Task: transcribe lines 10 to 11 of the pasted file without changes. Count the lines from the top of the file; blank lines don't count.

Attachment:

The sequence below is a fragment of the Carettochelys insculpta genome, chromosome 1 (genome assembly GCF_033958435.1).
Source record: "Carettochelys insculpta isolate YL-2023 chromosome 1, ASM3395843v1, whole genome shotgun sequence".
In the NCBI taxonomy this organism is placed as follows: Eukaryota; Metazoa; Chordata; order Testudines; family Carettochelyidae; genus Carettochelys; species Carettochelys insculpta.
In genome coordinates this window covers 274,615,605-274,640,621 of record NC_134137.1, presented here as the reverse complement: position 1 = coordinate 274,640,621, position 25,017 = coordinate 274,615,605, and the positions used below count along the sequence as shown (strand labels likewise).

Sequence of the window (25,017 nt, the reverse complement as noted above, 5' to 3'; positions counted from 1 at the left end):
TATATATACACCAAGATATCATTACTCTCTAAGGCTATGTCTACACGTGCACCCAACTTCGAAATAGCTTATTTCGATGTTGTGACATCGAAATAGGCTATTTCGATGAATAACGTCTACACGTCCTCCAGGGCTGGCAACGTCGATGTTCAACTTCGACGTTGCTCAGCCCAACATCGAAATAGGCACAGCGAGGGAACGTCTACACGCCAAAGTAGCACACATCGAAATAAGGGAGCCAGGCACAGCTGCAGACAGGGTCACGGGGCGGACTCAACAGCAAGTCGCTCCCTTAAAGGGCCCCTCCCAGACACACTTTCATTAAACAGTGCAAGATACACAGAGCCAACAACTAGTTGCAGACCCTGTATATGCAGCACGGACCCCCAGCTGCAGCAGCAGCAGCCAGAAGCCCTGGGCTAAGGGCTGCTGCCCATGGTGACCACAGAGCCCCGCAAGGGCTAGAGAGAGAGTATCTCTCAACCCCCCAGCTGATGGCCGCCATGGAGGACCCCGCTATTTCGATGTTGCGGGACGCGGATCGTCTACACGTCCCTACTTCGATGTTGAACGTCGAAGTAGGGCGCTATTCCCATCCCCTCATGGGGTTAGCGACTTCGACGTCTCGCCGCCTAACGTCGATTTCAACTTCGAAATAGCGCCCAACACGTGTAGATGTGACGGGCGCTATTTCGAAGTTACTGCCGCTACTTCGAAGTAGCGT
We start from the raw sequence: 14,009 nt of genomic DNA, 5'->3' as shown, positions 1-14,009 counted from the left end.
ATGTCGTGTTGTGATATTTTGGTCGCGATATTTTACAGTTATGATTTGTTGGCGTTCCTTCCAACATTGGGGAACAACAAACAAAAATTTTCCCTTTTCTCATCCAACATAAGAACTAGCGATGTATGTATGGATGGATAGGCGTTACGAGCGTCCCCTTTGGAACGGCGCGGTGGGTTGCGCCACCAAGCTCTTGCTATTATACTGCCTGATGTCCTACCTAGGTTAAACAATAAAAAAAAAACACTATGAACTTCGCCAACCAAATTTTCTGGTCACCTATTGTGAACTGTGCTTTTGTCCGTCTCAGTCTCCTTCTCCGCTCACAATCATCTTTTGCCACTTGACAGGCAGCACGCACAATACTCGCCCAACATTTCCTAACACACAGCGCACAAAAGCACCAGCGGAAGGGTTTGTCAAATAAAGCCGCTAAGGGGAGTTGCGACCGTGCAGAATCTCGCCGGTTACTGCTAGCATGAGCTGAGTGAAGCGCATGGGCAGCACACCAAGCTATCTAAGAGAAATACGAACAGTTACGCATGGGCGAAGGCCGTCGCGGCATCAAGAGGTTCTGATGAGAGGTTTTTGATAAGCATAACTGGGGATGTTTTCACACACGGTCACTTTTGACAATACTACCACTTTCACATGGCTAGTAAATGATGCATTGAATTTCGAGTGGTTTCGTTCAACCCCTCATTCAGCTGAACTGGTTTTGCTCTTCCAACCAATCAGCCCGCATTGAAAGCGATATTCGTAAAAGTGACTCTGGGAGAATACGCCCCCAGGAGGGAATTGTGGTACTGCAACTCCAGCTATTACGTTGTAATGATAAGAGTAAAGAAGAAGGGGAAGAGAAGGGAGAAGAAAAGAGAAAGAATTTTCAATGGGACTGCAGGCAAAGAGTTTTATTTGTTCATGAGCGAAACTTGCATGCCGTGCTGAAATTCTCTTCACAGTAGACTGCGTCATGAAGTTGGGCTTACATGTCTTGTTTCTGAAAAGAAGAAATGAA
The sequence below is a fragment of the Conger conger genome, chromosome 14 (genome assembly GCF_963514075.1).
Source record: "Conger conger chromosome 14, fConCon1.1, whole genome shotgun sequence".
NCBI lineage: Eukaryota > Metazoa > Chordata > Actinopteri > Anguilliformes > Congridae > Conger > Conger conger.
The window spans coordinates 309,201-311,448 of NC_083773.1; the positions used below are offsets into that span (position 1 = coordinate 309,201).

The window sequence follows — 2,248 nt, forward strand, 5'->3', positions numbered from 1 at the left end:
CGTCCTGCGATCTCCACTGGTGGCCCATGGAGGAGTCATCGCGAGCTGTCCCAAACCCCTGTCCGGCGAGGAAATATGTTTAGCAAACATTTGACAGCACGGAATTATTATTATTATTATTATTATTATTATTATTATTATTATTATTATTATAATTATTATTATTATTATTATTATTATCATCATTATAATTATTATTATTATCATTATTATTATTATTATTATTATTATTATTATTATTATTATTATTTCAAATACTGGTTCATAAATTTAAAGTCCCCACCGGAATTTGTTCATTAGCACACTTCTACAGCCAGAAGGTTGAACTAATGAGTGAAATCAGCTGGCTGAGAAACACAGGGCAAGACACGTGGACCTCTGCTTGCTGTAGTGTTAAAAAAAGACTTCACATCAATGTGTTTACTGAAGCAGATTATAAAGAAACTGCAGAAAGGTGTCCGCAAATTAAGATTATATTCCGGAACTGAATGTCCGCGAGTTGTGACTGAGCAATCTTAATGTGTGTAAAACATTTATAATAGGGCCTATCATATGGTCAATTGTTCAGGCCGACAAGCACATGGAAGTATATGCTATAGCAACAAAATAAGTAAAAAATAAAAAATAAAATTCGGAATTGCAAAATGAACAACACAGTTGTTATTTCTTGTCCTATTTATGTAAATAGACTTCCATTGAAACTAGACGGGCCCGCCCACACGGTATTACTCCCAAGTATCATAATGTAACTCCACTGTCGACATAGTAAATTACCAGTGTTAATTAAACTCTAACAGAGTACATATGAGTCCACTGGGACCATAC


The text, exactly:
Source record: "Conger conger chromosome 14, fConCon1.1, whole genome shotgun sequence".
NCBI lineage: Eukaryota > Metazoa > Chordata > Actinopteri > Anguilliformes > Congridae > Conger > Conger conger.